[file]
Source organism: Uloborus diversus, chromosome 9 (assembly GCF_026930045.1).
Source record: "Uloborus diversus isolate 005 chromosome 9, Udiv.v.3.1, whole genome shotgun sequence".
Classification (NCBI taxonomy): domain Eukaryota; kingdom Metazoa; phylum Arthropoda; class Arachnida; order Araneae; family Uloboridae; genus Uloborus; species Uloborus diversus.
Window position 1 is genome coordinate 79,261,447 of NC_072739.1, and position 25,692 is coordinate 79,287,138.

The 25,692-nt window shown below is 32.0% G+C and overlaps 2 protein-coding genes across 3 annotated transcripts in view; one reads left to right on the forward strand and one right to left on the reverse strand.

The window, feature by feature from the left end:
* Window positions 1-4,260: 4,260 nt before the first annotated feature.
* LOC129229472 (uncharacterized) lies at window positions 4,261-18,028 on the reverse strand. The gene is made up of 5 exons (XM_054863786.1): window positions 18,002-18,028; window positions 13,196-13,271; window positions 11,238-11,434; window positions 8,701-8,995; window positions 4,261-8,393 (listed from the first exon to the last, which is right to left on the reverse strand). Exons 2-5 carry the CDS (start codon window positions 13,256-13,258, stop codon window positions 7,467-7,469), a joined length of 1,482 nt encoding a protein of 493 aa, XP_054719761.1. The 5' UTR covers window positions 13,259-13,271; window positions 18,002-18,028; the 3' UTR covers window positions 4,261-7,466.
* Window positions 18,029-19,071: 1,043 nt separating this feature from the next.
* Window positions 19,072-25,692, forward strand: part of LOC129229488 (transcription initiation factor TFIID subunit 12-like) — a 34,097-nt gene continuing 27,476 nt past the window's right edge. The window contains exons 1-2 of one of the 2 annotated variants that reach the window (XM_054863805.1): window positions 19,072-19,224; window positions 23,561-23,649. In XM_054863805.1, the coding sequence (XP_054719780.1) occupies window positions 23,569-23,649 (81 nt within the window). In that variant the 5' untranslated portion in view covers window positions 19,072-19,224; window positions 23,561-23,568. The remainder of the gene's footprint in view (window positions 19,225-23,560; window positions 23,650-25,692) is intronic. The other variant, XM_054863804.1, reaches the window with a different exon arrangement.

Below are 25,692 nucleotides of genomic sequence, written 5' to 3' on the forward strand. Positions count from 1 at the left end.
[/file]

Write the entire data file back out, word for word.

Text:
Source organism: Uloborus diversus, chromosome 9 (assembly GCF_026930045.1).
Source record: "Uloborus diversus isolate 005 chromosome 9, Udiv.v.3.1, whole genome shotgun sequence".
Classification (NCBI taxonomy): domain Eukaryota; kingdom Metazoa; phylum Arthropoda; class Arachnida; order Araneae; family Uloboridae; genus Uloborus; species Uloborus diversus.
Window position 1 is genome coordinate 79,261,447 of NC_072739.1, and position 25,692 is coordinate 79,287,138.

The 25,692-nt window shown below is 32.0% G+C and overlaps 2 protein-coding genes across 3 annotated transcripts in view; one reads left to right on the forward strand and one right to left on the reverse strand.

The window, feature by feature from the left end:
* Window positions 1-4,260: 4,260 nt before the first annotated feature.
* LOC129229472 (uncharacterized) lies at window positions 4,261-18,028 on the reverse strand. The gene is made up of 5 exons (XM_054863786.1): window positions 18,002-18,028; window positions 13,196-13,271; window positions 11,238-11,434; window positions 8,701-8,995; window positions 4,261-8,393 (listed from the first exon to the last, which is right to left on the reverse strand). Exons 2-5 carry the CDS (start codon window positions 13,256-13,258, stop codon window positions 7,467-7,469), a joined length of 1,482 nt encoding a protein of 493 aa, XP_054719761.1. The 5' UTR covers window positions 13,259-13,271; window positions 18,002-18,028; the 3' UTR covers window positions 4,261-7,466.
* Window positions 18,029-19,071: 1,043 nt separating this feature from the next.
* Window positions 19,072-25,692, forward strand: part of LOC129229488 (transcription initiation factor TFIID subunit 12-like) — a 34,097-nt gene continuing 27,476 nt past the window's right edge. The window contains exons 1-2 of one of the 2 annotated variants that reach the window (XM_054863805.1): window positions 19,072-19,224; window positions 23,561-23,649. In XM_054863805.1, the coding sequence (XP_054719780.1) occupies window positions 23,569-23,649 (81 nt within the window). In that variant the 5' untranslated portion in view covers window positions 19,072-19,224; window positions 23,561-23,568. The remainder of the gene's footprint in view (window positions 19,225-23,560; window positions 23,650-25,692) is intronic. The other variant, XM_054863804.1, reaches the window with a different exon arrangement.

Below are 25,692 nucleotides of genomic sequence, written 5' to 3' on the forward strand. Positions count from 1 at the left end.